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Then and now: dream and nightmare

Exactly 50 years ago today, Marie Gates and I got married in the First Presbyterian Church in Bakersfield. Just like this year, Dec. 17 was a Saturday, and I was nearing the end of my first semester of teaching sociology at Bakersfield College. Marie, who had previously interned at Monterey County Hospital and at Massachusetts General Hospital, was finishing her final internship at Rancho Los Amigos Hospital in Downey, California.

A few months earlier, when Marie returned to California from the east coast, we picked that date because it was the beginning of my Christmas vacation (now known as “winter break”), and she had the weekend off, with one week to go before she finished at Rancho. Our other choice was to “live in sin” until a more favorable date, perhaps in June.

Actually, I was all right with the living-in-sin bit, and I think Marie was, too. But, we had parents and other family members to think about, and it was 1966. Things were different then. There was still a stigma attached to being an unmarried couple, living together. And, there was absolutely no way that we could have afforded two apartments.

Our total wedding party consisted of seven people (my parents, brother, and sister-in-law; Marie’s mother, brother, and his fiancée). Marie’s sister and brother-in-law were in Princeton, NJ, where Nancy had just had a baby, and Tom was working on his doctorate in electronic engineering. The ceremony took place in the evening, and the flowers were left over from an earlier event.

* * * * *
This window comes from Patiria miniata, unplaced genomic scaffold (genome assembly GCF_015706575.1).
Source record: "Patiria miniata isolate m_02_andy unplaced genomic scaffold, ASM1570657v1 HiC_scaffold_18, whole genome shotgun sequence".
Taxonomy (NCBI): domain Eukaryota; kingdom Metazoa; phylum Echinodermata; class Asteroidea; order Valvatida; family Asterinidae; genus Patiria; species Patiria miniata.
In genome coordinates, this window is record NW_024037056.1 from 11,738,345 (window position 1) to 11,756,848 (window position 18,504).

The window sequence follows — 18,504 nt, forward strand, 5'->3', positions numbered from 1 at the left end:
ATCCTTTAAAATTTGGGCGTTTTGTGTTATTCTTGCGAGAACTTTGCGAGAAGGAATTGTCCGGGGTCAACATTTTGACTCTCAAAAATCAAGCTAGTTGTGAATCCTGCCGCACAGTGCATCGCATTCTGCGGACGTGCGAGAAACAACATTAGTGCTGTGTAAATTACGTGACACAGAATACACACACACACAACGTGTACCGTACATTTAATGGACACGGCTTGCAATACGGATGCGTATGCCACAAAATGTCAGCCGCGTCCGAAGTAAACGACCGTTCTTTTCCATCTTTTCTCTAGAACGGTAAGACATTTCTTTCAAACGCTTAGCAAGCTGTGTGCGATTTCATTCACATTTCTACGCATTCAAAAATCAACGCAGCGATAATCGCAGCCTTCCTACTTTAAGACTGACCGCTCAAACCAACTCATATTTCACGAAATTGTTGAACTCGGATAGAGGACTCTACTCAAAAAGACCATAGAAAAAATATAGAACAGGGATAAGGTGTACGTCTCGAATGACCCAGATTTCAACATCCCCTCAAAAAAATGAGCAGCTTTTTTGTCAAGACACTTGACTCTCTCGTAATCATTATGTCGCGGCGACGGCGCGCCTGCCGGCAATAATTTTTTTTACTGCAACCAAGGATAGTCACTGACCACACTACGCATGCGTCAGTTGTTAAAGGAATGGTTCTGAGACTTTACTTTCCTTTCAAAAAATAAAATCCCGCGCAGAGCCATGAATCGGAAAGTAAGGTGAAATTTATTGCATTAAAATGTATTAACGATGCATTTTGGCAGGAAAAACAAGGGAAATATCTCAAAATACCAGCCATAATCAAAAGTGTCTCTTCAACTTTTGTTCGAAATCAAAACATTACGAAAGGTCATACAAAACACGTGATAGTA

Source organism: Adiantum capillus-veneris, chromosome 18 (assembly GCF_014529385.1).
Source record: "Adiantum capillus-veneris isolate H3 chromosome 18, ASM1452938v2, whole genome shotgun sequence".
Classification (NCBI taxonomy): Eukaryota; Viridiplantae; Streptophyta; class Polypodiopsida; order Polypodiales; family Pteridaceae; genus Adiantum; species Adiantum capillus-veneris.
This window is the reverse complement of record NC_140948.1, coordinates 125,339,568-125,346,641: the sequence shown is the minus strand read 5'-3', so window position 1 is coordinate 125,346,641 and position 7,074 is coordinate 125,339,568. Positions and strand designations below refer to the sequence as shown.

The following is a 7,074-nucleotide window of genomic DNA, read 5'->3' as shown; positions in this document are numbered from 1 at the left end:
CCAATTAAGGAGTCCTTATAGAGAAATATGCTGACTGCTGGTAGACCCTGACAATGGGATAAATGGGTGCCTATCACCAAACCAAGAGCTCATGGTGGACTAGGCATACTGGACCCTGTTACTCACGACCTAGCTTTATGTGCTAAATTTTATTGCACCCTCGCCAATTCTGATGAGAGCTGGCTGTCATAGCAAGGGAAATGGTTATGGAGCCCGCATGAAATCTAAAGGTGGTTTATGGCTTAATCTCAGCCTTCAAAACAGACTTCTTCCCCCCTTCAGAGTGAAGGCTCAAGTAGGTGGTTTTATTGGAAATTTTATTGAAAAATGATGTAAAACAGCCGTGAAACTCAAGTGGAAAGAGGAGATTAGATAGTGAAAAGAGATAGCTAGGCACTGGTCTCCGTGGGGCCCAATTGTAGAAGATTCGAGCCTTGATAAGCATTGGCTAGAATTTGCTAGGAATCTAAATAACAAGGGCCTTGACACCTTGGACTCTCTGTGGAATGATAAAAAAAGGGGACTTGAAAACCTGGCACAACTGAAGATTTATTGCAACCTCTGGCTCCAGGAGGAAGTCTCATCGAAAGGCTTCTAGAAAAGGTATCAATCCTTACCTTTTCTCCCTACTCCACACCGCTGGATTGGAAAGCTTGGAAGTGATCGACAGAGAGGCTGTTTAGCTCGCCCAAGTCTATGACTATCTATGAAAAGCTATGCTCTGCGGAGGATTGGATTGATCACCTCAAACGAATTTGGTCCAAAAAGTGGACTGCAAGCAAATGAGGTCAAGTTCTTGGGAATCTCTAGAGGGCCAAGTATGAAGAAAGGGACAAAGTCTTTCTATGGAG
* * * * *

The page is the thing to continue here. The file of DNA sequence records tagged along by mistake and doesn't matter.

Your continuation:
The next day, Marie and I drove to her hospital and checked in at the Downey Motel, a room that had a kitchenette. Every day, Marie went to work, and I made stew (which was all we could afford) and polished my lectures. Marie’s internship ended on Dec. 23, and we returned to Bakersfield that evening. Between us, we had pocket change that totaled less than $1.

Fortunately, I had food in my small apartment, and I planned to visit the credit union on Monday to take out a loan that would last until my paycheck arrived on Friday, Dec. 30. However, among the mail that arrived during the days that we were gone was a congratulatory card from my grandfather in New York. It contained a $100 bill, big money in the mid-1960s to youngsters like us who got through college on tuna sandwiches.

Millennials and GenXers I point out these personal facts because of a Nov. 23, 2016, CNBC report: Most millennials (young adults between the ages of 18 and 24) have very little money. According to the study by GoBankRates, one-third have nothing at all, a little more than half have less than $1,000 in the bank (mostly in checking), and 15 percent have more than $10,000. GenXers (those between 25 and 35) do not fare much better.

Carolyn McClanahan, a certified financial planner for GoBankRates, told CNBC, “Ideally, you want to have three to six months’ worth of living expenses saved in an emergency fund.” She added, “When you’re first starting there might be some other things you need to do before getting to that goal, such as paying off debt.”